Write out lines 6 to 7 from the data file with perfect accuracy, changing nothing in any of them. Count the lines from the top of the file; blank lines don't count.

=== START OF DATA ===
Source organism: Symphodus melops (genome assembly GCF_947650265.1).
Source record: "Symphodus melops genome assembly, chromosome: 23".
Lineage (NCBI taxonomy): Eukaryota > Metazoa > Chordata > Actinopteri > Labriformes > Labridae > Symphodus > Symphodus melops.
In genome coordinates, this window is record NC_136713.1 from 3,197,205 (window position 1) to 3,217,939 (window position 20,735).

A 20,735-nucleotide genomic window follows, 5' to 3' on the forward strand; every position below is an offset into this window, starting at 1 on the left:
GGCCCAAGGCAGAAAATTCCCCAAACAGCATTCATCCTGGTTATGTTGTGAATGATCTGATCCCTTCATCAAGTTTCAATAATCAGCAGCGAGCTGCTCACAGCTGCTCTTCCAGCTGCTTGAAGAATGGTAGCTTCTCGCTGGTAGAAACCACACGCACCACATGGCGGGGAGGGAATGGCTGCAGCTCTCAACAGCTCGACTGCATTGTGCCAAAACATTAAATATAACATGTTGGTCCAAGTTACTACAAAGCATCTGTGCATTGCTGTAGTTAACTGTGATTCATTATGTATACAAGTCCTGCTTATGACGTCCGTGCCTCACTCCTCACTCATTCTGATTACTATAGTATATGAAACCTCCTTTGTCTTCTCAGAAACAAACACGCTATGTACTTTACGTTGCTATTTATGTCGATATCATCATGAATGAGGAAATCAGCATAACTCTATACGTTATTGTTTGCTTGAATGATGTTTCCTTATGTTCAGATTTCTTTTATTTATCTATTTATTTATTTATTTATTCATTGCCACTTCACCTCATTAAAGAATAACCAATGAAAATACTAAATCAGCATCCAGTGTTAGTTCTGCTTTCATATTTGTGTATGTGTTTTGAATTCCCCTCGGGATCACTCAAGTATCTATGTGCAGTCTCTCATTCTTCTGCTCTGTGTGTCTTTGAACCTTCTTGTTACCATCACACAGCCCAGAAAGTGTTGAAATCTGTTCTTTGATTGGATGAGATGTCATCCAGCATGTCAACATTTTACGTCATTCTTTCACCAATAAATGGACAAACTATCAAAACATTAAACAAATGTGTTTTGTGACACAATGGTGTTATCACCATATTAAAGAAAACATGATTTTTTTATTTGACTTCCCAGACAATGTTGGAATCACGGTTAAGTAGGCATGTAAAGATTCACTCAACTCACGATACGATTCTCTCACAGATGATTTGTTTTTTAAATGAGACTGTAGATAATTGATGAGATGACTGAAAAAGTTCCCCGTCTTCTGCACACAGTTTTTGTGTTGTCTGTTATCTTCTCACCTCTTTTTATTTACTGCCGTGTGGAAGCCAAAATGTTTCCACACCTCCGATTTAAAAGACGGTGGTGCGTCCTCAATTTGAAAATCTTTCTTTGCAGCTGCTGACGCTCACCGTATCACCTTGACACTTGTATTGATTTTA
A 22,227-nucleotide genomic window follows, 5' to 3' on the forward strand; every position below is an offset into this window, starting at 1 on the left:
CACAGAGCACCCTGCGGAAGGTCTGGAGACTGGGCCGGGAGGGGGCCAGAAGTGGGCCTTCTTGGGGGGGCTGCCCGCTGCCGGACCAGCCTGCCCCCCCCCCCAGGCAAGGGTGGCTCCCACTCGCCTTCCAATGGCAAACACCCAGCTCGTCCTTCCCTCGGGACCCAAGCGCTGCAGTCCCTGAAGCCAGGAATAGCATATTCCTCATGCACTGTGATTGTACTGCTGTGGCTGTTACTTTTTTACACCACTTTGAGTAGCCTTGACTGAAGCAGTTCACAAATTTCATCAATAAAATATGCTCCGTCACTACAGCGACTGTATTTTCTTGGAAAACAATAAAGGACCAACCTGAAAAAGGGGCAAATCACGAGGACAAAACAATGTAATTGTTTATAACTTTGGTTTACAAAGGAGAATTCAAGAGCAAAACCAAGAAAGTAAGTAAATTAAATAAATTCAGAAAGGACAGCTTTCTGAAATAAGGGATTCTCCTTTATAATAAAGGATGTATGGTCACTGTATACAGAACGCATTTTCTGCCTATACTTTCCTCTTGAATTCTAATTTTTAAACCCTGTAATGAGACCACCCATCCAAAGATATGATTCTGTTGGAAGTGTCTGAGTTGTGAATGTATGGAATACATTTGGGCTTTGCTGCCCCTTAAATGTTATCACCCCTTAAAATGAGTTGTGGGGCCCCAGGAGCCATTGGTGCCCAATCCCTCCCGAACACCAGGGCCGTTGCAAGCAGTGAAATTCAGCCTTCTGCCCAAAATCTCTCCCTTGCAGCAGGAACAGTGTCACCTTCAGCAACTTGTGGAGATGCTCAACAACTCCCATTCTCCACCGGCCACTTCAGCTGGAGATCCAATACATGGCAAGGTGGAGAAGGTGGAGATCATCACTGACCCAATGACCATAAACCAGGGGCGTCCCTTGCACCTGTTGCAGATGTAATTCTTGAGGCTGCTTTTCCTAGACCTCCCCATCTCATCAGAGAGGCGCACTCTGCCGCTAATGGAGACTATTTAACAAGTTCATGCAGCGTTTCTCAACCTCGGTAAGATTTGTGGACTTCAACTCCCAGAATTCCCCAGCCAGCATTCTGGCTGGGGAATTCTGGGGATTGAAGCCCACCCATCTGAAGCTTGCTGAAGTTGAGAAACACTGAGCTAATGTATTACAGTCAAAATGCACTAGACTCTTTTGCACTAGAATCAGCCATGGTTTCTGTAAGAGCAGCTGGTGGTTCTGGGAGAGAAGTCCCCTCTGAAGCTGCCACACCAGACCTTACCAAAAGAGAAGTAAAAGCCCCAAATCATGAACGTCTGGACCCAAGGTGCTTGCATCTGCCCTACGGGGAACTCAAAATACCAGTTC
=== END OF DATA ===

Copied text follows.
GGCCCAAGGCAGAAAATTCCCCAAACAGCATTCATCCTGGTTATGTTGTGAATGATCTGATCCCTTCATCAAGTTTCAATAATCAGCAGCGAGCTGCTCACAGCTGCTCTTCCAGCTGCTTGAAGAATGGTAGCTTCTCGCTGGTAGAAACCACACGCACCACATGGCGGGGAGGGAATGGCTGCAGCTCTCAACAGCTCGACTGCATTGTGCCAAAACATTAAATATAACATGTTGGTCCAAGTTACTACAAAGCATCTGTGCATTGCTGTAGTTAACTGTGATTCATTATGTATACAAGTCCTGCTTATGACGTCCGTGCCTCACTCCTCACTCATTCTGATTACTATAGTATATGAAACCTCCTTTGTCTTCTCAGAAACAAACACGCTATGTACTTTACGTTGCTATTTATGTCGATATCATCATGAATGAGGAAATCAGCATAACTCTATACGTTATTGTTTGCTTGAATGATGTTTCCTTATGTTCAGATTTCTTTTATTTATCTATTTATTTATTTATTTATTCATTGCCACTTCACCTCATTAAAGAATAACCAATGAAAATACTAAATCAGCATCCAGTGTTAGTTCTGCTTTCATATTTGTGTATGTGTTTTGAATTCCCCTCGGGATCACTCAAGTATCTATGTGCAGTCTCTCATTCTTCTGCTCTGTGTGTCTTTGAACCTTCTTGTTACCATCACACAGCCCAGAAAGTGTTGAAATCTGTTCTTTGATTGGATGAGATGTCATCCAGCATGTCAACATTTTACGTCATTCTTTCACCAATAAATGGACAAACTATCAAAACATTAAACAAATGTGTTTTGTGACACAATGGTGTTATCACCATATTAAAGAAAACATGATTTTTTTATTTGACTTCCCAGACAATGTTGGAATCACGGTTAAGTAGGCATGTAAAGATTCACTCAACTCACGATACGATTCTCTCACAGATGATTTGTTTTTTAAATGAGACTGTAGATAATTGATGAGATGACTGAAAAAGTTCCCCGTCTTCTGCACACAGTTTTTGTGTTGTCTGTTATCTTCTCACCTCTTTTTATTTACTGCCGTGTGGAAGCCAAAATGTTTCCACACCTCCGATTTAAAAGACGGTGGTGCGTCCTCAATTTGAAAATCTTTCTTTGCAGCTGCTGACGCTCACCGTATCACCTTGACACTTGTATTGATTTTA
A 22,227-nucleotide genomic window follows, 5' to 3' on the forward strand; every position below is an offset into this window, starting at 1 on the left: